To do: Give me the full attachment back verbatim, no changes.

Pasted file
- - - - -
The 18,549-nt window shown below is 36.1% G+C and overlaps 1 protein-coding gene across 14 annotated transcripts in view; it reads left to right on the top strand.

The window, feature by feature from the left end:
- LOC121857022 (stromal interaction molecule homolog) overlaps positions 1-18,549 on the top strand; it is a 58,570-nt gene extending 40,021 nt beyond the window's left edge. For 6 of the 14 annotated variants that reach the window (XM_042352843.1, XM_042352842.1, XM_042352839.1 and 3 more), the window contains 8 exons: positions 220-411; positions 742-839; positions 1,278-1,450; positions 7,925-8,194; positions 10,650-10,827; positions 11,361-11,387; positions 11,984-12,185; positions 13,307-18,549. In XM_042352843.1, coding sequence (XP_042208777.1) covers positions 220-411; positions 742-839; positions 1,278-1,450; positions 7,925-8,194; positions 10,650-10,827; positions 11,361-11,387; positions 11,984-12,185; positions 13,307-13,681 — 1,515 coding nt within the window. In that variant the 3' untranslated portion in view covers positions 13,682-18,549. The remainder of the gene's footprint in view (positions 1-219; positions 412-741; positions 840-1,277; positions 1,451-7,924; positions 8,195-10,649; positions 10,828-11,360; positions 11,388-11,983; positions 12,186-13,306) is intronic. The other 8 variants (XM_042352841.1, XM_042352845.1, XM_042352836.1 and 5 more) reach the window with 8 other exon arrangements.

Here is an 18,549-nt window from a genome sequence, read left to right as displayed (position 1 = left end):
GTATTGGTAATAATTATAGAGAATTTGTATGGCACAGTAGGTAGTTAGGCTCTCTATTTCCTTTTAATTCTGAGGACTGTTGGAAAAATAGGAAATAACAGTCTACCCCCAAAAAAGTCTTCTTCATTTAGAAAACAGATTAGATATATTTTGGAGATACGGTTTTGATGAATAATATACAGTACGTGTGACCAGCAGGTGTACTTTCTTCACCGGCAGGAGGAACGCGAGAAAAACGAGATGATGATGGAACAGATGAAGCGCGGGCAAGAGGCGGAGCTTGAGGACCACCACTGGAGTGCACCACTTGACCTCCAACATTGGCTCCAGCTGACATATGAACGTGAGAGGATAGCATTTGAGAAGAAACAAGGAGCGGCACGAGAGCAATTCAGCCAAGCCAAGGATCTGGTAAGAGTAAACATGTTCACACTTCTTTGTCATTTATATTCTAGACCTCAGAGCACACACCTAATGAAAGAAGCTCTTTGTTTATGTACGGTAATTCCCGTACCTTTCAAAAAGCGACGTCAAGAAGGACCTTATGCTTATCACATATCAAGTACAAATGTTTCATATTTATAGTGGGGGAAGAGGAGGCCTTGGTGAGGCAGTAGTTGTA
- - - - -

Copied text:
The 18,549-nt window shown below is 36.1% G+C and overlaps 1 protein-coding gene across 14 annotated transcripts in view; it reads left to right on the top strand.

The window, feature by feature from the left end:
- LOC121857022 (stromal interaction molecule homolog) overlaps positions 1-18,549 on the top strand; it is a 58,570-nt gene extending 40,021 nt beyond the window's left edge. For 6 of the 14 annotated variants that reach the window (XM_042352843.1, XM_042352842.1, XM_042352839.1 and 3 more), the window contains 8 exons: positions 220-411; positions 742-839; positions 1,278-1,450; positions 7,925-8,194; positions 10,650-10,827; positions 11,361-11,387; positions 11,984-12,185; positions 13,307-18,549. In XM_042352843.1, coding sequence (XP_042208777.1) covers positions 220-411; positions 742-839; positions 1,278-1,450; positions 7,925-8,194; positions 10,650-10,827; positions 11,361-11,387; positions 11,984-12,185; positions 13,307-13,681 — 1,515 coding nt within the window. In that variant the 3' untranslated portion in view covers positions 13,682-18,549. The remainder of the gene's footprint in view (positions 1-219; positions 412-741; positions 840-1,277; positions 1,451-7,924; positions 8,195-10,649; positions 10,828-11,360; positions 11,388-11,983; positions 12,186-13,306) is intronic. The other 8 variants (XM_042352841.1, XM_042352845.1, XM_042352836.1 and 5 more) reach the window with 8 other exon arrangements.

Here is an 18,549-nt window from a genome sequence, read left to right as displayed (position 1 = left end):
GTATTGGTAATAATTATAGAGAATTTGTATGGCACAGTAGGTAGTTAGGCTCTCTATTTCCTTTTAATTCTGAGGACTGTTGGAAAAATAGGAAATAACAGTCTACCCCCAAAAAAGTCTTCTTCATTTAGAAAACAGATTAGATATATTTTGGAGATACGGTTTTGATGAATAATATACAGTACGTGTGACCAGCAGGTGTACTTTCTTCACCGGCAGGAGGAACGCGAGAAAAACGAGATGATGATGGAACAGATGAAGCGCGGGCAAGAGGCGGAGCTTGAGGACCACCACTGGAGTGCACCACTTGACCTCCAACATTGGCTCCAGCTGACATATGAACGTGAGAGGATAGCATTTGAGAAGAAACAAGGAGCGGCACGAGAGCAATTCAGCCAAGCCAAGGATCTGGTAAGAGTAAACATGTTCACACTTCTTTGTCATTTATATTCTAGACCTCAGAGCACACACCTAATGAAAGAAGCTCTTTGTTTATGTACGGTAATTCCCGTACCTTTCAAAAAGCGACGTCAAGAAGGACCTTATGCTTATCACATATCAAGTACAAATGTTTCATATTTATAGTGGGGGAAGAGGAGGCCTTGGTGAGGCAGTAGTTGTA